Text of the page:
Creating Advanced View Selections

View selection formulas restrict the documents that appear in a view. Only simple searches and a formula created with the Formula language can be used. You can access the view selection formula area by selecting it from the Objects tab in the Programmer's pane, or by clicking the Selection Conditions button in the toolbar. Clicking Simple Search and then the Add Condition button at the bottom of the Programmer's pane displays the Search Add Condition dialog box, shown in Figure 6.12. Multiple conditions can be strung together to create a fairly complex view selection formula. When you save a condition, it is entered in the formula window as a gray bar. If you combine conditions, you will notice additional conditions separated by a Boolean AND . You can edit the condition by double-clicking the text, and you can change the Boolean operator, for example, from AND to OR .

Figure 6.12. The By Field condition in the Add Condition dialog box shows the cCity field selected.

graphics/06fig12.jpg

View selection conditions can also be built by using the Notes Formula language. In fact, you can see the Formula equivalents to the Simple Search selection conditions by switching from Simple Search to Formula. Take the following steps to create the selection condition:

  1. Open the view in design mode. Go to the view selection condition and choose Simple Search.
  2. Click the Add Condition button and choose By Form in the Condition drop-down list.
  3. Click the form that you want to use in the window that appears. Click OK.

To see the formula, click Formula in the drop-down list. Domino Designer displays the following formula:

SELECT ((Form = "form name") (Form = "FN"))

The default selection condition is SELECT @All , which selects all documents in the database. You can build far more sophisticated selection conditions with the Formula language than with Simple Search. The Add Condition dialog box is multipurpose and is used in many different places. Because the Add Condition dialog box is general purpose, some of the conditions are not very useful for view selection conditions. Multiple Words and Fill Out Example Form Used are two examples. These are better suited to creating full-text queries than to designing view selection conditions. Nevertheless, building selection conditions with the Search Builder does work for simple selections.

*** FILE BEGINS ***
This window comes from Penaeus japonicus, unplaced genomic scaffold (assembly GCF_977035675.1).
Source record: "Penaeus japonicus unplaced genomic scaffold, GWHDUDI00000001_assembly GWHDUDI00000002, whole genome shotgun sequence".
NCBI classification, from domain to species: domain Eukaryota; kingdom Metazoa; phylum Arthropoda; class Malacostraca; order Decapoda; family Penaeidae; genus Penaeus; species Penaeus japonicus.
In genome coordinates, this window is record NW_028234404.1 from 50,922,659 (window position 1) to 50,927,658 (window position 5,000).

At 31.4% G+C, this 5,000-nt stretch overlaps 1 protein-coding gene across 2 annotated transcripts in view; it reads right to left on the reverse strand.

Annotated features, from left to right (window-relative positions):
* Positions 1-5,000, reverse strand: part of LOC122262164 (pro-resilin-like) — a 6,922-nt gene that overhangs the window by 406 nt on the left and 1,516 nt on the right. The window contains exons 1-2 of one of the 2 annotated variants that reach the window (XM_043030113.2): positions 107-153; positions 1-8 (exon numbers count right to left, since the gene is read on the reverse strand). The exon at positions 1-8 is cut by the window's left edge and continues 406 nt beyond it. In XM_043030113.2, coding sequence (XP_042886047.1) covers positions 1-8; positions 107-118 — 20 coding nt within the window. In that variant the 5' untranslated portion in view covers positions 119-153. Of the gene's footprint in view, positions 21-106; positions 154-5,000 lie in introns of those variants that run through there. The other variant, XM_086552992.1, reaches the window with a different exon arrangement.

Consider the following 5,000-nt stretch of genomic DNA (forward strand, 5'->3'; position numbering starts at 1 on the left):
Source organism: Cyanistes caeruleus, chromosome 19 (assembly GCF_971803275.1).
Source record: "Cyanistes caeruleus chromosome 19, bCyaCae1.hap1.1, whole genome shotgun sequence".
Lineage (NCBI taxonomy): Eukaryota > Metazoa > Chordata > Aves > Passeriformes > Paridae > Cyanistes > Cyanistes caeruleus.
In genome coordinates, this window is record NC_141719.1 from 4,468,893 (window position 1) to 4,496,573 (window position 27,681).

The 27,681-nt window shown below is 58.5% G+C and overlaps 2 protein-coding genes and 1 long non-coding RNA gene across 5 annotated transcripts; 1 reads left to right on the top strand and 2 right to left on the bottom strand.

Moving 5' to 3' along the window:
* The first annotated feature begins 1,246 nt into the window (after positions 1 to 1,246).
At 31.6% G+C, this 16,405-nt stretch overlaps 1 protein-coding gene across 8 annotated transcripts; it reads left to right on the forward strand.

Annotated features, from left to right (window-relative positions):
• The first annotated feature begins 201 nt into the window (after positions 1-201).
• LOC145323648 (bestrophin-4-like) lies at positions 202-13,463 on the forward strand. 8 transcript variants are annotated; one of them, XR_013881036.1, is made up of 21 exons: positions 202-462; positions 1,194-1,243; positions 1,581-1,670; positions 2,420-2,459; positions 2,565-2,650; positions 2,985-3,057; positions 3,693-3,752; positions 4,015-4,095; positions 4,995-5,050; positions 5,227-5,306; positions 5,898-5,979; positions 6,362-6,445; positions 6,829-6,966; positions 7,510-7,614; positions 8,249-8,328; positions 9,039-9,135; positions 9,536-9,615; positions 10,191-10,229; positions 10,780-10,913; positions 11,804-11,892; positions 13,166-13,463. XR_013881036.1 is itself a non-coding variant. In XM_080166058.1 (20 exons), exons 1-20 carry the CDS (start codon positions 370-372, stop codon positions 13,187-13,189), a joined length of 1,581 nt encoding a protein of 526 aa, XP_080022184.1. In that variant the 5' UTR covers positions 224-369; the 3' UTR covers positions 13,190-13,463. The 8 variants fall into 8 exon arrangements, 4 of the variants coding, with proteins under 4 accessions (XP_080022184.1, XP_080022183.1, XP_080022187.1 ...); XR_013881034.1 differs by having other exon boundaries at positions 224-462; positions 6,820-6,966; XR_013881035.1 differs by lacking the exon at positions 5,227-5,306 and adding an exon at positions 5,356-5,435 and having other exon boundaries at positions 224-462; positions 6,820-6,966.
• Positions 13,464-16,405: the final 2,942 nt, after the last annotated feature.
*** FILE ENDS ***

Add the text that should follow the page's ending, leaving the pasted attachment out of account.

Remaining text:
NOTE

Using a selection formula that compares dates with today's date using @Today , for example, causes the Refresh icon to be constantly displayed because the value of @Today is constantly changing. Use the @Function @TexttoTime to convert the time value to a text value instead.


Part I. Introduction to Release 6

Whats New in Release 6?

The Release 6 Object Store

The Integrated Development Environment

Part II. Foundations of Application Design

Forms Design

Advanced Form Design

Designing Views

Using Shared Resources in Domino Applications

Using the Page Designer

Creating Outlines

Adding Framesets to Domino Applications

Automating Your Application with Agents

Part III. Programming Domino Applications

Using the Formula Language

Real-World Examples Using the Formula Language

Writing LotusScript for Domino Applications

Real-World LotusScript Examples

Writing JavaScript for Domino Applications

Real-World JavaScript Examples

Writing Java for Domino Applications

Real-World Java Examples

Enhancing Domino Applications for the Web

Part IV. Advanced Design Topics

Accessing Data with XML

Accessing Data with DECS and DCRs

Security and Domino Applications

Creating Workflow Applications

Analyzing Domino Applications

Part V. Appendices

Appendix A. HTML Reference

Appendix B. Domino URL Reference

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Lotus Notes and Domino 6 Development
Lotus Notes and Domino 6 Development (2nd Edition)
ISBN: 0672325020
EAN: 2147483647
Year: 2005
Pages: 288
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